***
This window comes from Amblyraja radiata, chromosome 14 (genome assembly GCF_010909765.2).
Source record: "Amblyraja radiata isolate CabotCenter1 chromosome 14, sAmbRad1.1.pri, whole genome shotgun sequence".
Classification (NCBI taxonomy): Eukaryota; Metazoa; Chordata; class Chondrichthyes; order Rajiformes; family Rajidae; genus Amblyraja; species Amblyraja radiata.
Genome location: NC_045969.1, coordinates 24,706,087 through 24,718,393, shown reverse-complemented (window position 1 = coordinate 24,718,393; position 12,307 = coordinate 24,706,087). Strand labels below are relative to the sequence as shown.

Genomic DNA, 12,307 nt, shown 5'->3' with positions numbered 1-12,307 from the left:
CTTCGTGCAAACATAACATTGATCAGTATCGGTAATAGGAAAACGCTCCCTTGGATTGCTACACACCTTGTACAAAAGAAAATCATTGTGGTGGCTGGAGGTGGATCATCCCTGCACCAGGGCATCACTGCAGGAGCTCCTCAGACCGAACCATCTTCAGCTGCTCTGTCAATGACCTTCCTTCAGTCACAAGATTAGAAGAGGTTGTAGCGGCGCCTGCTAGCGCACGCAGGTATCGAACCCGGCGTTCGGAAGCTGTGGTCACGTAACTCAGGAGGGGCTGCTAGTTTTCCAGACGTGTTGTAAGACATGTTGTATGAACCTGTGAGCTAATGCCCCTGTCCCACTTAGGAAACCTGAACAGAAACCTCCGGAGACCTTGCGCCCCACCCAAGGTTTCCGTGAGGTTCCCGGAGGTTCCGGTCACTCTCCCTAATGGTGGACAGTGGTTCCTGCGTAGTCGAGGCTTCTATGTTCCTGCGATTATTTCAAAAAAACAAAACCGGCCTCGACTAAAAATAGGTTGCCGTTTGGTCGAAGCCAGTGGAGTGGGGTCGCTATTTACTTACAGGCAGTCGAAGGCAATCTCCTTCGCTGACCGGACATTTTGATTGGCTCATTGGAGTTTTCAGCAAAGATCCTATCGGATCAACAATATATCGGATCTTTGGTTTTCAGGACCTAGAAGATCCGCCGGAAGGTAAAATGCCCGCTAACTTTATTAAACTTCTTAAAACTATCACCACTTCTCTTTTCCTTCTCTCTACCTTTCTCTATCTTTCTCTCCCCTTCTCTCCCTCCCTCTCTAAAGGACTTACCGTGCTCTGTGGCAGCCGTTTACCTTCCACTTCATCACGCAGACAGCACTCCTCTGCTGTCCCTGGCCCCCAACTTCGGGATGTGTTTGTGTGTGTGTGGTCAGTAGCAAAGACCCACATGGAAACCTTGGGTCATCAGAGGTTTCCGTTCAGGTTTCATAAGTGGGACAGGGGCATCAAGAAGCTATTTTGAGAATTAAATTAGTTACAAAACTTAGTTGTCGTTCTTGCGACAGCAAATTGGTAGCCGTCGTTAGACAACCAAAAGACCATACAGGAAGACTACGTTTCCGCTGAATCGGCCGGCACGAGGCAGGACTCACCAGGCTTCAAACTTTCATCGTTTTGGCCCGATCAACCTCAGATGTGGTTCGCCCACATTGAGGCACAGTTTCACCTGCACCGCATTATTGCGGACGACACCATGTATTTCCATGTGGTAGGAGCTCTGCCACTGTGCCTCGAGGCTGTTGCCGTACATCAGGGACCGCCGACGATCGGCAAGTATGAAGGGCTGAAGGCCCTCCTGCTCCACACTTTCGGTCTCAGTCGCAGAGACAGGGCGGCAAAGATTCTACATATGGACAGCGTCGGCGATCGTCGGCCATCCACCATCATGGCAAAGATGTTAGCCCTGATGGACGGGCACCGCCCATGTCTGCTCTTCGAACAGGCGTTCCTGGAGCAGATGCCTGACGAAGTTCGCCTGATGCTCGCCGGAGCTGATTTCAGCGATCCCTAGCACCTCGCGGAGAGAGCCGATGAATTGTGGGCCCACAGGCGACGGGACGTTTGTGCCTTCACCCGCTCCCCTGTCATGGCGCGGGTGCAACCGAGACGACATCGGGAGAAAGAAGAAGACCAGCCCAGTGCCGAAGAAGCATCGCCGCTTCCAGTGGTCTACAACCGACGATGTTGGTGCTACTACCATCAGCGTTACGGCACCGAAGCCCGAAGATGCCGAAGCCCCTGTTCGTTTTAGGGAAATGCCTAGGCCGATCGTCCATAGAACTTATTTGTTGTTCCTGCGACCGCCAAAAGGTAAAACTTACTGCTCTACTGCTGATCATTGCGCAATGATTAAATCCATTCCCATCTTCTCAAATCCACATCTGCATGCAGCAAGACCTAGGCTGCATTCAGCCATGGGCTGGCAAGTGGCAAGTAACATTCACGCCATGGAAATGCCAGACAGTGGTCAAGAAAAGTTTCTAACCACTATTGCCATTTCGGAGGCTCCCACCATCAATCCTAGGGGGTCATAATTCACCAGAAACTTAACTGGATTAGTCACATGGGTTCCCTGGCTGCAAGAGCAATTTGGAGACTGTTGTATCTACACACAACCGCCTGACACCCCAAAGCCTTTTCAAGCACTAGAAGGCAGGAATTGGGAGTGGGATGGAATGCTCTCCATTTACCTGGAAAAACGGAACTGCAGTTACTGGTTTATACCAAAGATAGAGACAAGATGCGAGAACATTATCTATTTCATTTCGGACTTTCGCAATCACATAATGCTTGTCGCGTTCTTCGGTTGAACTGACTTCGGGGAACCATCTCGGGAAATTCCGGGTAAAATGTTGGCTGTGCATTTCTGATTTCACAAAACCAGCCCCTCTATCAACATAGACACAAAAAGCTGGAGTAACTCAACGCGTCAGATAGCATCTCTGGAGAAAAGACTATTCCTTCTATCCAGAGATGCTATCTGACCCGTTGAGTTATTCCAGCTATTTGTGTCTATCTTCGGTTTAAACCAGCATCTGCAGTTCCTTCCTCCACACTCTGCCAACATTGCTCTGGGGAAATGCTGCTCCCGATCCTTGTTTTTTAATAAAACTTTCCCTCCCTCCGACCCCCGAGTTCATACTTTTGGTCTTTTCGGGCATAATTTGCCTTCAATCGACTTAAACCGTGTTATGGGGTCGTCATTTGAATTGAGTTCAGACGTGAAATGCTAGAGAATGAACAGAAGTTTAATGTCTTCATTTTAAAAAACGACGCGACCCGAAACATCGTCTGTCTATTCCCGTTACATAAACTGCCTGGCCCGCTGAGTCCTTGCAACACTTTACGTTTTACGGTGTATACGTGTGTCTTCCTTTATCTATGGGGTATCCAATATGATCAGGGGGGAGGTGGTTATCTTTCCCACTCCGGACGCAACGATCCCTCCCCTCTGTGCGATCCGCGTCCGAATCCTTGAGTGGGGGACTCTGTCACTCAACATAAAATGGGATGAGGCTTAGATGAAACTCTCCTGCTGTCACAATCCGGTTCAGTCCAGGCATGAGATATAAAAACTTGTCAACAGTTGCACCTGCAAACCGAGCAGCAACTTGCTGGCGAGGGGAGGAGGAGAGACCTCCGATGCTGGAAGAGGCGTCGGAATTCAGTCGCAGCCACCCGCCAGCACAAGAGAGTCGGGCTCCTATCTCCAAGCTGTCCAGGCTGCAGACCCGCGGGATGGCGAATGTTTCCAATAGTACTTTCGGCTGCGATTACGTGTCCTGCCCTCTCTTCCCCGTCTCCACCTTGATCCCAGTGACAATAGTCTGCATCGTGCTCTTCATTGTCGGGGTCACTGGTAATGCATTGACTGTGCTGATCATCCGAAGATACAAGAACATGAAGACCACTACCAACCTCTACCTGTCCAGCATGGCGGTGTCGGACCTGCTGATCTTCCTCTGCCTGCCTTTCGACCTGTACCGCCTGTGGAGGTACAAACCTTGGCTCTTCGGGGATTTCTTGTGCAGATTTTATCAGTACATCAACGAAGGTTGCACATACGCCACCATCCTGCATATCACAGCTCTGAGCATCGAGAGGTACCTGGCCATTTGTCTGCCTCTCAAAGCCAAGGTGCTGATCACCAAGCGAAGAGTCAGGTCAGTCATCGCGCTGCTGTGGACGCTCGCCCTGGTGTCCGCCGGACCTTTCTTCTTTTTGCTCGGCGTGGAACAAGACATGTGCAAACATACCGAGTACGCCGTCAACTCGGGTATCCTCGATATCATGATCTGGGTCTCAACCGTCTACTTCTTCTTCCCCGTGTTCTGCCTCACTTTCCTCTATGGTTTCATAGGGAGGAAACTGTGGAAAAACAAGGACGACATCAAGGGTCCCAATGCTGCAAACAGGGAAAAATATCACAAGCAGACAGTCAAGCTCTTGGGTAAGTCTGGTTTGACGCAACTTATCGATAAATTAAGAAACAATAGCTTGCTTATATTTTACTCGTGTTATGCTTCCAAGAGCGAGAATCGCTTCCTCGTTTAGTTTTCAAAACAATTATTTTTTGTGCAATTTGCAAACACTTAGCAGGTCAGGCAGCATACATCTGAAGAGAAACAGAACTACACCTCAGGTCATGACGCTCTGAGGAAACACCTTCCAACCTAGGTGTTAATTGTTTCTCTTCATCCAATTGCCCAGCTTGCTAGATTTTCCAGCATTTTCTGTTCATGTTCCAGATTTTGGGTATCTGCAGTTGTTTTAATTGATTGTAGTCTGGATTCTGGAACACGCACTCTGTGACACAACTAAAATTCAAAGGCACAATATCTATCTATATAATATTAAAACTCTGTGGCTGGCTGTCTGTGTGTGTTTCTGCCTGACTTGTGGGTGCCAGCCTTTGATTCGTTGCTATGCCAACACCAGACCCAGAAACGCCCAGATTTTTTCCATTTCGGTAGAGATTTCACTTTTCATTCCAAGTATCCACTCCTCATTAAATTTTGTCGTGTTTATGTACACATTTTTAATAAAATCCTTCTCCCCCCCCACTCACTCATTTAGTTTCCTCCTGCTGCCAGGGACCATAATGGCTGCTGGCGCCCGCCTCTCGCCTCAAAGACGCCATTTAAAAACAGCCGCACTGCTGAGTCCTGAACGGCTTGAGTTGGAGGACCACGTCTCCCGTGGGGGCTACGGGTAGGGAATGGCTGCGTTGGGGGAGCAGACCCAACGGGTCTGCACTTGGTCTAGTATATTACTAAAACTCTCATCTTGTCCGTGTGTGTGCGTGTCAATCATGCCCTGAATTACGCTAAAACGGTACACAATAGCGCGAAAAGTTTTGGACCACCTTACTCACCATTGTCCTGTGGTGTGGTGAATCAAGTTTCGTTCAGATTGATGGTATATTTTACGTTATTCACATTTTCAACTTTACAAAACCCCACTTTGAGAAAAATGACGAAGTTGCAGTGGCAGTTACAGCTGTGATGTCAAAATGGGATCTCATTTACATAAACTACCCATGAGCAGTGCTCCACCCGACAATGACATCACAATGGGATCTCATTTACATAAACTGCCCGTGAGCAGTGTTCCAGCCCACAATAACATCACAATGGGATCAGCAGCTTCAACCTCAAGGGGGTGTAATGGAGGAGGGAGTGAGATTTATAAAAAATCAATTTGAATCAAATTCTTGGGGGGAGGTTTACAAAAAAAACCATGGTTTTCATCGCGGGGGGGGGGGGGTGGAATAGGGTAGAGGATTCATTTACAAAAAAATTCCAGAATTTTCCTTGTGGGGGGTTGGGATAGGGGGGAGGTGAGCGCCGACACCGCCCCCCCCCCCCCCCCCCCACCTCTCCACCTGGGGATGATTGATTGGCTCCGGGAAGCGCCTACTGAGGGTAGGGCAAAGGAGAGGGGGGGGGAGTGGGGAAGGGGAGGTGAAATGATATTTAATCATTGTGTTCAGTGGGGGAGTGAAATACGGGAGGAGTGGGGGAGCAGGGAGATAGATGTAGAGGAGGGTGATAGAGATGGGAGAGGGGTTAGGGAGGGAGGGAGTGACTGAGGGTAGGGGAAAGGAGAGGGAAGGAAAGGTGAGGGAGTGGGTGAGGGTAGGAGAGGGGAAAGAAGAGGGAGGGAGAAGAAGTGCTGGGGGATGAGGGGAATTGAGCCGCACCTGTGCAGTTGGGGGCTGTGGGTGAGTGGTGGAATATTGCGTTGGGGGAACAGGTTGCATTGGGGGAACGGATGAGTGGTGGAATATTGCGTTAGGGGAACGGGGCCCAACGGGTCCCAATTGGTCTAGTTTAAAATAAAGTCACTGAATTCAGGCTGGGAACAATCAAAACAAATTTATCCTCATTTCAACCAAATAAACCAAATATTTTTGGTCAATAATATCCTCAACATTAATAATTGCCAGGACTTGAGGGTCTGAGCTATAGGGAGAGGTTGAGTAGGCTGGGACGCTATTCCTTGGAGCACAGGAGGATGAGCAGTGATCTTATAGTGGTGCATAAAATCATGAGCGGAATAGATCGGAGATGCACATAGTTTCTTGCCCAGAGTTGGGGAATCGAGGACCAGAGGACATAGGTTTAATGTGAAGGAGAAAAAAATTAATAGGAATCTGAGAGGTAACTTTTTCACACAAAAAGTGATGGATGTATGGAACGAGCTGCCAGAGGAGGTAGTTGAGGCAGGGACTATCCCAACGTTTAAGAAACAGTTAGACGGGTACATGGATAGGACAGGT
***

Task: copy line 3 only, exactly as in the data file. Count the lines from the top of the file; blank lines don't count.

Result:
Classification (NCBI taxonomy): Eukaryota; Metazoa; Chordata; class Chondrichthyes; order Rajiformes; family Rajidae; genus Amblyraja; species Amblyraja radiata.